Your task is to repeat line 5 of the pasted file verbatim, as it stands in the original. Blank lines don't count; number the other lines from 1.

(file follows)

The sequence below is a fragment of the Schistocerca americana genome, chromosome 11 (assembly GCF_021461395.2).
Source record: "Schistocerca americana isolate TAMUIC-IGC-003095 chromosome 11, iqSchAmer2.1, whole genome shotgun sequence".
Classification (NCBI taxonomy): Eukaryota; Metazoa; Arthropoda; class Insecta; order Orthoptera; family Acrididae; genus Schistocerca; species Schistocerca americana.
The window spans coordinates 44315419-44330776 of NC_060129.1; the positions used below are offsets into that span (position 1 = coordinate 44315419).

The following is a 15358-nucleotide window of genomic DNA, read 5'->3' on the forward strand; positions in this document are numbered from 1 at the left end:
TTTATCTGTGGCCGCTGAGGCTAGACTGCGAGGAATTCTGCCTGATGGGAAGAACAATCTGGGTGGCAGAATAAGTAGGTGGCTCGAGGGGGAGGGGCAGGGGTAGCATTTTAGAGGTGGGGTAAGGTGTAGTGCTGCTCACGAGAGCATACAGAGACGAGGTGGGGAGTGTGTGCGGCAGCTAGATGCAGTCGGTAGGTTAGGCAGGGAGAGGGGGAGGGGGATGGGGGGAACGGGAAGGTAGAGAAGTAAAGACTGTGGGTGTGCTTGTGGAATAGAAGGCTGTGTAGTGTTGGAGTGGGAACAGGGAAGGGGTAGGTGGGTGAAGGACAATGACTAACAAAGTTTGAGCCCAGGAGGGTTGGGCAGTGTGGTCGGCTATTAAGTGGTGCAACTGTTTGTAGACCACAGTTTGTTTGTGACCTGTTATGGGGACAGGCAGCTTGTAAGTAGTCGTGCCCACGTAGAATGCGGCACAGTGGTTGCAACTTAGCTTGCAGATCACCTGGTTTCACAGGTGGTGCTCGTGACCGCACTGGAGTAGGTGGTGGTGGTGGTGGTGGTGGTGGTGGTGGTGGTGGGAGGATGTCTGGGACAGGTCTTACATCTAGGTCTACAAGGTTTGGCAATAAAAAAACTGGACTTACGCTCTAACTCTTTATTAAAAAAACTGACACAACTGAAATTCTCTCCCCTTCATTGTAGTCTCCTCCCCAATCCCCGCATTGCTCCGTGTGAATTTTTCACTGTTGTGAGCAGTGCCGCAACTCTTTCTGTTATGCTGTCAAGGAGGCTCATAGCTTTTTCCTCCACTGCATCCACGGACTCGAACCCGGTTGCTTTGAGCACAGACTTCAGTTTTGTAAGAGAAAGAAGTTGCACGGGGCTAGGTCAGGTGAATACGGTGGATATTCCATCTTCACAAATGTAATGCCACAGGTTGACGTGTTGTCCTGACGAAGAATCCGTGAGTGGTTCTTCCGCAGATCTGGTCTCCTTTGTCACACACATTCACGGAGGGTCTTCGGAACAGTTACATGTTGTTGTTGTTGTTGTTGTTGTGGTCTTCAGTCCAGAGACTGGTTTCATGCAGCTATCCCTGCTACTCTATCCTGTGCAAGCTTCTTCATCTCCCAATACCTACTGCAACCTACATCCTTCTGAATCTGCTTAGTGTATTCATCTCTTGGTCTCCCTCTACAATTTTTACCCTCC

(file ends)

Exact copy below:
The following is a 15358-nucleotide window of genomic DNA, read 5'->3' on the forward strand; positions in this document are numbered from 1 at the left end: